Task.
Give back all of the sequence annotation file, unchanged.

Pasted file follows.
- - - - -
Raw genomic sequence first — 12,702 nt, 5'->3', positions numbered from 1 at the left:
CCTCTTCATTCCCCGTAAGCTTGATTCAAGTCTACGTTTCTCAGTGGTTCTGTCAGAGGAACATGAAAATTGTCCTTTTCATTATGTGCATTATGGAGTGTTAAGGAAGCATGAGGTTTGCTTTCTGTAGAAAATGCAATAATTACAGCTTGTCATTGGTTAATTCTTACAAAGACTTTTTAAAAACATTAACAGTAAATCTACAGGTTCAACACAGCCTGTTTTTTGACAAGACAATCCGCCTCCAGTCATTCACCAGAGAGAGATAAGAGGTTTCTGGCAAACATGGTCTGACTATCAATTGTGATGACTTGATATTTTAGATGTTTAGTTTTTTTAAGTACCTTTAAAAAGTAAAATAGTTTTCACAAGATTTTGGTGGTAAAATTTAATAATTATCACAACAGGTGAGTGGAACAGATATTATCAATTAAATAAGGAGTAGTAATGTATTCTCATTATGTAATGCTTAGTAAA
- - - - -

Raw genomic sequence first — 12,702 nt, 5'->3', positions numbered from 1 at the left:
CCTCTTCATTCCCCGTAAGCTTGATTCAAGTCTACGTTTCTCAGTGGTTCTGTCAGAGGAACATGAAAATTGTCCTTTTCATTATGTGCATTATGGAGTGTTAAGGAAGCATGAGGTTTGCTTTCTGTAGAAAATGCAATAATTACAGCTTGTCATTGGTTAATTCTTACAAAGACTTTTTAAAAACATTAACAGTAAATCTACAGGTTCAACACAGCCTGTTTTTTGACAAGACAATCCGCCTCCAGTCATTCACCAGAGAGAGATAAGAGGTTTCTGGCAAACATGGTCTGACTATCAATTGTGATGACTTGATATTTTAGATGTTTAGTTTTTTTAAGTACCTTTAAAAAGTAAAATAGTTTTCACAAGATTTTGGTGGTAAAATTTAATAATTATCACAACAGGTGAGTGGAACAGATATTATCAATTAAATAAGGAGTAGTAATGTATTCTCATTATGTAATGCTTAGTAAA